Three government-backed bills, two already passed by parliament, would give Poland's ruling conservatives powers to appoint judges to the country’s district and appeals courts, the Supreme Court, and to a judicial ethics supervisory council.
Poland's ruling party has said the changes are needed to reform an inefficient and sometimes corrupt judicial system.
But the Members of European Parliament slammed the bills, saying “the survival of democracy and the rule of law is at stake”.
In a letter to European Parliament President Antonio Tajani, the MEPs said that the proposed laws “significantly weaken the independence and impartiality of the Polish judiciary… as well as separation of powers in Poland.”
They added that the reforms “abolish” the rule of law in Poland, violating both the Polish Constitution and the EU's fundamental principles. They asked Tajani to call upon the Venice Commission, the EU's human rights watchdog, to “urgently review” the proposed Polish laws.
The MEPs also asked Polish President Andrzej Duda to veto the bills. Duda hails from the ruling, conservative Law and Justice (PiS) party.
PiS MEP Ryszard Czarnecki accused the letter's signatories of being unfamiliar with the Polish bills.
“It seems they did not make the effort of reading what we have proposed,” Czarnecki said.
“If they had, they would see that there are solutions found also in German, Dutch, Spanish and other EU countries’ legislation,” he added.
He also said Poland's justice system was a matter for Poland, not the European Parliament.
The letter was signed by the leaders of five of the six largest factions in the European Parliament – including the European People's Party, and the Progressive Alliance of Socialists and Democrats – which make up about three-quarters of the parliament.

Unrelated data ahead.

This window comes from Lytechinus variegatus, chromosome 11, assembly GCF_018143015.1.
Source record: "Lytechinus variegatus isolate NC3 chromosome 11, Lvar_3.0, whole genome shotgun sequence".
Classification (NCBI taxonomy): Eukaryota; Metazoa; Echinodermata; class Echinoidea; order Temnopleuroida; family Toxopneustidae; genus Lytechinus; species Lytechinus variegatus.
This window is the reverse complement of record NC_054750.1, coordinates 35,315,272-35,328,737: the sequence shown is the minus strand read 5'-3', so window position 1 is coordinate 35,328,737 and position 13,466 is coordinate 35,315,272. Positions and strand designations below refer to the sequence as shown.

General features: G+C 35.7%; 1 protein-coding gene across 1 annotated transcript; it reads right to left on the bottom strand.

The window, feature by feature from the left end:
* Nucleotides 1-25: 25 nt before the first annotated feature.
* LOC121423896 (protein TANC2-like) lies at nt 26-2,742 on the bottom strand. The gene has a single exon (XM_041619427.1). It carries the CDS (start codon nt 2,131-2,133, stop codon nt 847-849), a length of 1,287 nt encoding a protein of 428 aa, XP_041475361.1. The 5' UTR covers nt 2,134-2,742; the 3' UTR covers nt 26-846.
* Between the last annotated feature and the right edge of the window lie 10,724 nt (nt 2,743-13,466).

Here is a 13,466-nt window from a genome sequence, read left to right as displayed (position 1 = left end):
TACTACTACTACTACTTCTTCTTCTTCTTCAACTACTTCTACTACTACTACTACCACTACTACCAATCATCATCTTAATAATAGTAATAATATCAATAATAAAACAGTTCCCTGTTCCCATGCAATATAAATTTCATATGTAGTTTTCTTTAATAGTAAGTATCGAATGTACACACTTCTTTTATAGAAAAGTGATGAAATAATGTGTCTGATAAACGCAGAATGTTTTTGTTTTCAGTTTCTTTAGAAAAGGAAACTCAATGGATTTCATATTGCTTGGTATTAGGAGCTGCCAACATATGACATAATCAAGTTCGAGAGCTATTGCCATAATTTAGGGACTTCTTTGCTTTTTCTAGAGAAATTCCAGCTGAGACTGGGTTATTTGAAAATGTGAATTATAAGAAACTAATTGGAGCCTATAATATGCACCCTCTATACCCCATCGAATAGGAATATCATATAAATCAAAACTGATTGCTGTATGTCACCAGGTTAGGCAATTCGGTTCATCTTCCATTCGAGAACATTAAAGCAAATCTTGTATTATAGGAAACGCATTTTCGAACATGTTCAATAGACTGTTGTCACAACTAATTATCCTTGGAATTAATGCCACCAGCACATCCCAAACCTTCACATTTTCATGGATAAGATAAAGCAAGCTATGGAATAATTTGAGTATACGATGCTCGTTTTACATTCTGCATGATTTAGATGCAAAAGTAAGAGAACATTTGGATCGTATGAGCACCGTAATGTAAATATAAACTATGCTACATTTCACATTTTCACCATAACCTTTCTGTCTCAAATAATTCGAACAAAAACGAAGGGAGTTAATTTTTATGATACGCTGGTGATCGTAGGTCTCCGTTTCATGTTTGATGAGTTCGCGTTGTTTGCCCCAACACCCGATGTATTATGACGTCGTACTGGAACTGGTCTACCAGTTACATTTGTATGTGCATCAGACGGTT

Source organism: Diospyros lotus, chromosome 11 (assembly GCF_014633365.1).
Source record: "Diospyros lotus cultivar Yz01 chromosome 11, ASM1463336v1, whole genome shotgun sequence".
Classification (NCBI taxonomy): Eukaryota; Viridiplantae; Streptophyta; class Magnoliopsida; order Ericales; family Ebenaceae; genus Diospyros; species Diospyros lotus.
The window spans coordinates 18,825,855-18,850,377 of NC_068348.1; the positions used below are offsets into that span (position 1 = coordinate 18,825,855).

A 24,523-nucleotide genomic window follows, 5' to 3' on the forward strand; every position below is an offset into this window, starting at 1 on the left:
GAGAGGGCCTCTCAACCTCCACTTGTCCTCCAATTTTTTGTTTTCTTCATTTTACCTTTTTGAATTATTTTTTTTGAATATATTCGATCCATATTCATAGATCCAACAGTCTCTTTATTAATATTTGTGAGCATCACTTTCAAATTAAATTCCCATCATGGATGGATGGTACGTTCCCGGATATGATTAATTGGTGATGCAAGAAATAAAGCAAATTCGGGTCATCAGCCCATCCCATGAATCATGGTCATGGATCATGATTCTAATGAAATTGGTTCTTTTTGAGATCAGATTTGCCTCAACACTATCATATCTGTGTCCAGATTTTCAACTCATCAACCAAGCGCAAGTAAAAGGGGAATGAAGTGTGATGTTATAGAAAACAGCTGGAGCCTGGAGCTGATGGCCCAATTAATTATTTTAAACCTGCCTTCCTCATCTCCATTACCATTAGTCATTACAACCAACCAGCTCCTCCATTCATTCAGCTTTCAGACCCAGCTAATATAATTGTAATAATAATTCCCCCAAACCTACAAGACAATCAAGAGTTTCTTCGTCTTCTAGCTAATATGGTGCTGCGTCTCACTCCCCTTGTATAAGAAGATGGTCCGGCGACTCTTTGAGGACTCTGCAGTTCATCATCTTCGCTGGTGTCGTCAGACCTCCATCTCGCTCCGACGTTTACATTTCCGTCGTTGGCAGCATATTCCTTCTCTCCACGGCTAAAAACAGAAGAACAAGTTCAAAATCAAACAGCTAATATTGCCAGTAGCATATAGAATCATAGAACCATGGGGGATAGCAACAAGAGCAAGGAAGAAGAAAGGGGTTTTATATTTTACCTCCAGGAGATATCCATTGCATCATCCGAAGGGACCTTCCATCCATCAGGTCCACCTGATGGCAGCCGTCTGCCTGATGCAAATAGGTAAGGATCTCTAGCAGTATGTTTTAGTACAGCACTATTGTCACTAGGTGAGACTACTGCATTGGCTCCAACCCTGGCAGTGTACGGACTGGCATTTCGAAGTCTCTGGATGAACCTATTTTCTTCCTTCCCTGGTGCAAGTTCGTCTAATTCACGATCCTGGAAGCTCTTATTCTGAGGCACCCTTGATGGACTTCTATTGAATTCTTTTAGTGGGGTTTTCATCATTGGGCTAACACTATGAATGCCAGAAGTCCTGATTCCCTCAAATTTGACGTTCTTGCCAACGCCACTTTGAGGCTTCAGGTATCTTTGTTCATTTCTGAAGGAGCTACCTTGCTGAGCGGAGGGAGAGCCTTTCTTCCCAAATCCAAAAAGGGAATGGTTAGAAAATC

The European Conservatives and Reformists, the European Parliament's third-largest grouping which includes Poland's governing Law and Justice party, did not sign.
Thousands of Poles have taken to the streets in opposition to the proposed judicial reforms, accusing PiS of staging a “coup d'etat” and turning Poland into a “dictatorship”.
One of the bills passed in parliament last week would change the way that heads of district and appeals courts are appointed, making the justice minister solely responsible for such decisions.
Another would change the National Council of the Judiciary, a constitutional body tasked with safeguarding the independence of courts and judges.
It would see the terms of 15 of its members who are judges phased out, and their replacements selected by parliament – not by other legal professionals, as is currently the case.
The proposed reform of the Supreme Court, which also confirms election results, would see the court’s existing judges retired and reinstatement only possible on the justice minister’s approval.
PiS has said that “far-reaching, radical” reforms are needed to fix the “collapse of moral principles” in the Polish judiciary.
Justice Minister Zbigniew Ziobro told public broadcaster TVP that the changes serve democracy and citizens.
He added that the justice system would be equipped with “tools to deal with increasingly frequent irregularities in the judiciary”.
He claimed the Polish judiciary had “almost totally broken away from democratic control mechanisms”.
PiS supporters have criticised Polish courts for taking too long to hear cases, and have accused judges of being an elite, self-serving clique often out of touch with the problems of ordinary citizens.
Poland is already embroiled in a row with Brussels over PiS's sweeping changes to the Constitutional Tribunal and concerns about the rule of law, which have caused bitter divisions in Poland and concern abroad.
The European Commission is expected to weigh in on the planned reforms later this week. (vb/pk)